Dave and Anne are still very keen on watching Carrie closely. They are hyper-vigilant if she gets a cold or ear infection.
As a result of PICS though these are some of the effects of a prolonged PICU stay:
- Carrie is extremely comfortable with all the needed medical procedures - much moreso than what is developmentally appropriate
- She is very aware of her trach scar and her “extra belly button” where her PEG resided
- Dave and Anne have had the added stress of worrying about what will happen next. They lean on their faith and their families for support
- Though the physical scars have faded, the emotional distress caused by these events never allow Anne and Dave to completely relax, though it has become easier as time passes
So, PICS is real - it can affect patients and their families in different ways. However, we as caregivers need to be aware that our actions, verbal exchanges and simply caring will always be remembered.
Preventing PICS is a multi-focal process:
- Awakening and Breathing Coordination with daily sedative interruption and ventilator liberation practices
- Delirium monitoring and management
- Early ambulation in the ICU, when feasible
Treatment consists of individualized plans focusing on the deficits associated with each patient. Educate yourself on the prevention and treatment of PICS so that damage is lessened.
Post-ICU SyndromeLast edit by Joe V on May 26
About traumaRUs, MSN, APRN Admin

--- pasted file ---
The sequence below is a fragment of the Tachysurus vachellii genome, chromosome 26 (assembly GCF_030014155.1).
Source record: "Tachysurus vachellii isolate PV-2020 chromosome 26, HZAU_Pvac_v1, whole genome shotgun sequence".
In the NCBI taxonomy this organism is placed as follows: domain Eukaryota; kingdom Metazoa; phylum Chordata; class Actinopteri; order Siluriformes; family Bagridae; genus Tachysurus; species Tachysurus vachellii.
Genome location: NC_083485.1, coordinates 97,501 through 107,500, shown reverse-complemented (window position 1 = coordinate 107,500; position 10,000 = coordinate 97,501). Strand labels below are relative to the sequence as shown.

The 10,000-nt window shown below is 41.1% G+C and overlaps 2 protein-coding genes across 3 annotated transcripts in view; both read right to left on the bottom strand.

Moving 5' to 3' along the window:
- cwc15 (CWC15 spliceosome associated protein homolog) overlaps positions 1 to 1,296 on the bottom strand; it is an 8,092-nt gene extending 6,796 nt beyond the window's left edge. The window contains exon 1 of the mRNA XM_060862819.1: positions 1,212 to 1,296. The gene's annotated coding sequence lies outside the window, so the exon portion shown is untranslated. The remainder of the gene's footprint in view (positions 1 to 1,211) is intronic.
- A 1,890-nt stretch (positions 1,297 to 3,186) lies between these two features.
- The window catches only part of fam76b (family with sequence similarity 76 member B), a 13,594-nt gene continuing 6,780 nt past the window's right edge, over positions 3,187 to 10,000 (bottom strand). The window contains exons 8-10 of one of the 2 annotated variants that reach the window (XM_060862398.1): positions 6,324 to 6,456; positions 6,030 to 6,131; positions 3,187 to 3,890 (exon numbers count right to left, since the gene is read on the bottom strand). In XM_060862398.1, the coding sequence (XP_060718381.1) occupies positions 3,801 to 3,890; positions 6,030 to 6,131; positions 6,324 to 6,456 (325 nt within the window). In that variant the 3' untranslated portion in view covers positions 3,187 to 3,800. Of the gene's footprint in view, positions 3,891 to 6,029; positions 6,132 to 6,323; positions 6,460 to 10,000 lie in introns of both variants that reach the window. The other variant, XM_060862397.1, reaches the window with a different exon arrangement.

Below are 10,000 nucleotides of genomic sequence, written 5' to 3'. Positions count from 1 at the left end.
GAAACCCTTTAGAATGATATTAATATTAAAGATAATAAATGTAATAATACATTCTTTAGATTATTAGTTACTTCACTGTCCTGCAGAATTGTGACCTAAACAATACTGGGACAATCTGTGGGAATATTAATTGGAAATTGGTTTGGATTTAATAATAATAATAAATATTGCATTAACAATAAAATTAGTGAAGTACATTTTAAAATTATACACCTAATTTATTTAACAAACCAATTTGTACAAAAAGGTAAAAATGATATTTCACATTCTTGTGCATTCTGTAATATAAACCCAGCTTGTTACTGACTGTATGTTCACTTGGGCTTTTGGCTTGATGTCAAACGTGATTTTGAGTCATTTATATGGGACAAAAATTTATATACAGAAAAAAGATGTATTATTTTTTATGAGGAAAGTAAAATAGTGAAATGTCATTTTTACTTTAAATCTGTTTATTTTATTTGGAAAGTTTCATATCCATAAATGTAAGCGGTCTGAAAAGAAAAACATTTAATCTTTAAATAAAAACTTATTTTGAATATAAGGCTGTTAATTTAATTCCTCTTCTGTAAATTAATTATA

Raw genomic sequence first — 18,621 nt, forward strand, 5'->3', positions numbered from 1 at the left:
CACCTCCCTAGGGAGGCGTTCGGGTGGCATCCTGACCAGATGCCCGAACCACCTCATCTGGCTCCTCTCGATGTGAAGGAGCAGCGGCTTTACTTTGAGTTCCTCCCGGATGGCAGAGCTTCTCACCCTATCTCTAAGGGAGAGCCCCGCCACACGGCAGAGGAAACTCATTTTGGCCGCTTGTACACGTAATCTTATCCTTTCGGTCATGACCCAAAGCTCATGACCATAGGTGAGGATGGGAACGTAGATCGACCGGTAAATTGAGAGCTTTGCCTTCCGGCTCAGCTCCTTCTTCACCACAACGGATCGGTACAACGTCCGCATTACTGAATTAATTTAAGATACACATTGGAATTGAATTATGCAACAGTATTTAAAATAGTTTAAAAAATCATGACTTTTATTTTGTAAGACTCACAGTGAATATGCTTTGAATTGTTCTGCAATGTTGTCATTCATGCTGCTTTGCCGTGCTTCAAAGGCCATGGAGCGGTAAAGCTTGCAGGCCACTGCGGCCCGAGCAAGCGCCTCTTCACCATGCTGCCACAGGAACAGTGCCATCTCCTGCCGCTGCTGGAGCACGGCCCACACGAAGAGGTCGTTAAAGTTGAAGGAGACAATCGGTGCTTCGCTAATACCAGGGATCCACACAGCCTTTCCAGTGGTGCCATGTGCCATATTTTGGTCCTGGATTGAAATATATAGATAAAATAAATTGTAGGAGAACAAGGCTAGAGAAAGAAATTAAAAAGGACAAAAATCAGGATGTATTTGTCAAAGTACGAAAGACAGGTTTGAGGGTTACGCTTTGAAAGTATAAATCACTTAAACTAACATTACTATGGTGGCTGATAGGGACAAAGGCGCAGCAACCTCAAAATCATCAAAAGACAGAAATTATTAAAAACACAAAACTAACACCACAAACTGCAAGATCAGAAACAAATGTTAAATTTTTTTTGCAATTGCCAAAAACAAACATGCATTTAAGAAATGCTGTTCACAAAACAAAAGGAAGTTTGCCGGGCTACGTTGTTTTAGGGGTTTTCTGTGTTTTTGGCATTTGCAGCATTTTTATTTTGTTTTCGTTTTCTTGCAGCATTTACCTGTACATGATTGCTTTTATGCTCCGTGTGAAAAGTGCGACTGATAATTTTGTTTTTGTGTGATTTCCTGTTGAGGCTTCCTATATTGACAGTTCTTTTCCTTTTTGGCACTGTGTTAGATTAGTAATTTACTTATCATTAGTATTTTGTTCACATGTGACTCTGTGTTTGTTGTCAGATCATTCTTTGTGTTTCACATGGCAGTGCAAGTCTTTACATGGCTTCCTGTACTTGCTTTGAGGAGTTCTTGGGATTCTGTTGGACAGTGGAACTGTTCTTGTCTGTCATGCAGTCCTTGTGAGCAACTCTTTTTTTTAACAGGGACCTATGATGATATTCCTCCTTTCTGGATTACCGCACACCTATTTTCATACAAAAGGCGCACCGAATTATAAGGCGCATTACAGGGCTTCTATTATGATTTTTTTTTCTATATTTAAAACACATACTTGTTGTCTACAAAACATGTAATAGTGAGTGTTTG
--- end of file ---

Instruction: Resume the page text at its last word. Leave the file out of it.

traumaRUs has '25+' year(s) of experience and specializes in 'Heart Failure, Nephrology, ER, ICU'. From 'Midwest'; Joined Apr '00; Posts: 51,766; Likes: 24,438.May 24This was very informative article. I was unaware of PICS until now. I have a home health patient/family, that I'm not sure exactly fits description of the syndrome, but it has made me think introspectively after reading the article.
The patient has a congenital defect and was recently place in a medically induced coma due for several weeks, for what the parents perceive, as a medical error on the part of the physician. As a result of the treatment and long term hospitalization, the child can no longer walk, has an intolerance to activities and a diminished cognitive capacity, by way of comparison, to prior bench marks.
To some degree, the mother has now abandoned physicians’ orders and is seeking out holistic and complimentary alternative medicines. While I support different approaches, some of her interventions are completely devoid of the scientific process and often run contrary to the basic nutrition, circadian rhythms, and other evidence based interventions.
While I understand her over compensation and hyper-vigilance is to some extent a result of the trauma, I believe it is quickly developing into an ineffective coping strategy which is adversely effecting the sound medical treatment of her child. Any type of scientific reasoning is most often met with emotional resistance. My focus has since shifted to comfort and care measures for the patient because any other long positive outcomes are being over shadowed by her efforts.
It has created a difficult and complex situation for which I can foresee no immediate solution.Last edit by cyc0sys on May 24 : Reason: grammar